We get to the far end of the lake and no camp site! Walk the trail for about 15min and got to a swamp section. We decided to turn around and head back to the meadow.

    Once turned around the 3rd gen was hooked up to my truck to tow back. It was during this time I believe a sustained the damage to my rocker and rear passenger door. It was dark and hard to see the stumps and with the weight of the 3rd gen tugging from behind I went through some corners a little tight.

    Arriving at the meadow we set up camp in the dark.

     

     

    This post was edited by DanO at November 6, 2016 8:02 AM PST
      November 6, 2016 6:41 AM PST
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  • The next morning we decided to head back to Lampart Ranch, turn north and take the FSR to Vanderhoof and Prince George. It was Friday and our best odds of finding a shop on the weekend to do a proper flush on the 3rd gen’s transmission would be in Prince George. It would have been quicker to turn south to Anahim Lake but being a small community we were not sure there would be a shop open.

    With daylight I was able to see the damage to the runner. I am surprised how I have accepted it both then and now a few months later. I do plan to get the door and fender/headlight fixed this winter. Oh almost forgot, right before we turned around I watched the 3rd gen get kicked into a tree and take out his tail light right in front of me. Being both tired and stupid, I tried the same line and I didn’t even get through the two trees, my driver’s side wheel hit the same root kicking me left and smacked the tree taking out my headlight and denting in my fender...

     

     


    On the way back to the FSR I managed to high center the runner on a hidden rock.  I saw the rock but it didn't look that big.

     

     

     

     

     



    That is it for our experience on the Alexander Mackenzie Heritage Trail, once in Vanderhoof the land cruiser (Alex) had to head back home and continued on. The rest of us spent the night in Vanderhoof and the next day in Prince George doing some vehicle maintenance, resupplying, laundry and such. Heading south to Williams Lake we turn west again and spent the next week in the Chilcotin and Bella Coola area.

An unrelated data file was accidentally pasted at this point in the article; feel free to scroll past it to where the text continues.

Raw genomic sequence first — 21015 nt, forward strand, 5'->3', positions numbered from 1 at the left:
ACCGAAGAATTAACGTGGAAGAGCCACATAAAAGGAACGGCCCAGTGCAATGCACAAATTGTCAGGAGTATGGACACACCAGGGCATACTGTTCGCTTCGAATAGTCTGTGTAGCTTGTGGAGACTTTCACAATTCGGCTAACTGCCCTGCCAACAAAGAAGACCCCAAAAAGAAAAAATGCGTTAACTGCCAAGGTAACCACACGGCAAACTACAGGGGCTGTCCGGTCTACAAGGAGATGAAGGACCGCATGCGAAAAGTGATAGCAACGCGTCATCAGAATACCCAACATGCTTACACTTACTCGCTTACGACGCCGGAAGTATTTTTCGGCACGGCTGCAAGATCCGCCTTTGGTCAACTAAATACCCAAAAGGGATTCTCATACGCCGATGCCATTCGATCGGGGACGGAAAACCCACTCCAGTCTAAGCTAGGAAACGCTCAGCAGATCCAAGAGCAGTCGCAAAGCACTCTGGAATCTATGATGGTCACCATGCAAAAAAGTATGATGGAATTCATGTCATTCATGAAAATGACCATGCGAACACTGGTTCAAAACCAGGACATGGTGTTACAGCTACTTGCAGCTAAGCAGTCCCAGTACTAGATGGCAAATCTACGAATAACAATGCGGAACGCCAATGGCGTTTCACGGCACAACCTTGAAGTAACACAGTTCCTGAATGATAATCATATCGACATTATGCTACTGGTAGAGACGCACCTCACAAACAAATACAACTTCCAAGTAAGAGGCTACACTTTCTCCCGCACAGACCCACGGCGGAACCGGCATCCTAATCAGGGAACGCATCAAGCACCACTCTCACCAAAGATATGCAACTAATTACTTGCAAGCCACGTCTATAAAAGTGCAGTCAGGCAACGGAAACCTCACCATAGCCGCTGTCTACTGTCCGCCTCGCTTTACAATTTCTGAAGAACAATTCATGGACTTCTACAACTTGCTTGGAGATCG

November 6, 2016 6:45 AM PST
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  • Thank you so much DanO for taking us all through the Alex Mac, I have read countless write-ups of people’s experiences of the Alex Mac and find it is always a different trip for everyone not only the experiences and troubles people go through but the trail itself seems to change from year to year. I think this is why the Alex Mac trail is so intriguing to everyone. Nobody ever tells the same story.


    Thank you again for sharing your story with us I'm glad you all made it out safe with the memories of your trip.

     

    This post was edited by Bteck at November 6, 2016 8:37 AM PST
      November 6, 2016 8:35 AM PST
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  • Your welcome. I am glad you enjoyed it.

      November 6, 2016 10:09 AM PST
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  • Yes I have to agree with Bteck thank you DanO The Alex Mac sure looks different since Bteck and I completed the trail in 91, we did it with half ton trucks our winches where our savior good on you guys for getting as far as you did. 

     

    Question DanO on average how much fuel did you use per vehicle? I own a jeep cherokee and Bteck and I have been talking about getting a crew together or joining one posibly for next year 

      November 6, 2016 10:37 AM PST
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  • It probably will not be for next year since I have the Event that we are working on but yes ask questions and lets get a plan together for when we do happen to go.